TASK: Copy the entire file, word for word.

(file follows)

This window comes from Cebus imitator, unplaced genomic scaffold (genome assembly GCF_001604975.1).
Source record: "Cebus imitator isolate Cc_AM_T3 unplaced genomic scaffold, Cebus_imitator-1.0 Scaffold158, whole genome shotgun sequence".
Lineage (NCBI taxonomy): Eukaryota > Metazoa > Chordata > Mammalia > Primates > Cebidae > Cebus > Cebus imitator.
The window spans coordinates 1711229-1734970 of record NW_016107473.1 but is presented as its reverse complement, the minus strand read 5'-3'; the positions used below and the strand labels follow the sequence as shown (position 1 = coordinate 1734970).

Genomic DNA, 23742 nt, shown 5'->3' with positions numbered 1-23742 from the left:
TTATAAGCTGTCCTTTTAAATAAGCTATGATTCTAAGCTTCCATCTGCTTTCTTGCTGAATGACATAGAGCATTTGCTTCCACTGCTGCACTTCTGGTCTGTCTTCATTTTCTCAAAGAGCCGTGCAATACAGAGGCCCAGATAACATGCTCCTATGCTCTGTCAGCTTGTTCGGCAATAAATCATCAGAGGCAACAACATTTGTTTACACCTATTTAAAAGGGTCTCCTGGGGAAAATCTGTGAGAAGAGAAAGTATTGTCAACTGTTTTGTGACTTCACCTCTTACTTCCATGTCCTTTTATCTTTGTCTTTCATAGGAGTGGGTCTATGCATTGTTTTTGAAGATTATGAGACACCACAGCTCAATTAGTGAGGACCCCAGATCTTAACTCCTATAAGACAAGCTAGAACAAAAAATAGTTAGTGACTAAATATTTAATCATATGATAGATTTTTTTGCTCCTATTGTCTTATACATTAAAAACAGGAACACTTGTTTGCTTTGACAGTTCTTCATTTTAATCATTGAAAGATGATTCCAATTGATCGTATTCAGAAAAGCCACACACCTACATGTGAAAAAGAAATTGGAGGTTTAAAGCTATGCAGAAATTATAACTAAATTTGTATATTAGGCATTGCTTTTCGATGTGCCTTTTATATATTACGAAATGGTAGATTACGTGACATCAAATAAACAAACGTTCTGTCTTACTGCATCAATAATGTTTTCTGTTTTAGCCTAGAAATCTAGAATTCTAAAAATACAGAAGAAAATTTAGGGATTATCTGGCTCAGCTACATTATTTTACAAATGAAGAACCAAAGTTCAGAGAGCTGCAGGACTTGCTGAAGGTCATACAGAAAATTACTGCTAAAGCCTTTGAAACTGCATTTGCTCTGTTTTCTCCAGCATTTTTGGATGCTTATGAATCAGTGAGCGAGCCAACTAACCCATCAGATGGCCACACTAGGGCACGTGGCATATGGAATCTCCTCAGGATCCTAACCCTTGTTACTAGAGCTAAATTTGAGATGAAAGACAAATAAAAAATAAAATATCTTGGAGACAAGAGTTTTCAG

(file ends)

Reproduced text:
This window comes from Cebus imitator, unplaced genomic scaffold (genome assembly GCF_001604975.1).
Source record: "Cebus imitator isolate Cc_AM_T3 unplaced genomic scaffold, Cebus_imitator-1.0 Scaffold158, whole genome shotgun sequence".
Lineage (NCBI taxonomy): Eukaryota > Metazoa > Chordata > Mammalia > Primates > Cebidae > Cebus > Cebus imitator.
The window spans coordinates 1711229-1734970 of record NW_016107473.1 but is presented as its reverse complement, the minus strand read 5'-3'; the positions used below and the strand labels follow the sequence as shown (position 1 = coordinate 1734970).

Genomic DNA, 23742 nt, shown 5'->3' with positions numbered 1-23742 from the left:
TTATAAGCTGTCCTTTTAAATAAGCTATGATTCTAAGCTTCCATCTGCTTTCTTGCTGAATGACATAGAGCATTTGCTTCCACTGCTGCACTTCTGGTCTGTCTTCATTTTCTCAAAGAGCCGTGCAATACAGAGGCCCAGATAACATGCTCCTATGCTCTGTCAGCTTGTTCGGCAATAAATCATCAGAGGCAACAACATTTGTTTACACCTATTTAAAAGGGTCTCCTGGGGAAAATCTGTGAGAAGAGAAAGTATTGTCAACTGTTTTGTGACTTCACCTCTTACTTCCATGTCCTTTTATCTTTGTCTTTCATAGGAGTGGGTCTATGCATTGTTTTTGAAGATTATGAGACACCACAGCTCAATTAGTGAGGACCCCAGATCTTAACTCCTATAAGACAAGCTAGAACAAAAAATAGTTAGTGACTAAATATTTAATCATATGATAGATTTTTTTGCTCCTATTGTCTTATACATTAAAAACAGGAACACTTGTTTGCTTTGACAGTTCTTCATTTTAATCATTGAAAGATGATTCCAATTGATCGTATTCAGAAAAGCCACACACCTACATGTGAAAAAGAAATTGGAGGTTTAAAGCTATGCAGAAATTATAACTAAATTTGTATATTAGGCATTGCTTTTCGATGTGCCTTTTATATATTACGAAATGGTAGATTACGTGACATCAAATAAACAAACGTTCTGTCTTACTGCATCAATAATGTTTTCTGTTTTAGCCTAGAAATCTAGAATTCTAAAAATACAGAAGAAAATTTAGGGATTATCTGGCTCAGCTACATTATTTTACAAATGAAGAACCAAAGTTCAGAGAGCTGCAGGACTTGCTGAAGGTCATACAGAAAATTACTGCTAAAGCCTTTGAAACTGCATTTGCTCTGTTTTCTCCAGCATTTTTGGATGCTTATGAATCAGTGAGCGAGCCAACTAACCCATCAGATGGCCACACTAGGGCACGTGGCATATGGAATCTCCTCAGGATCCTAACCCTTGTTACTAGAGCTAAATTTGAGATGAAAGACAAATAAAAAATAAAATATCTTGGAGACAAGAGTTTTCAG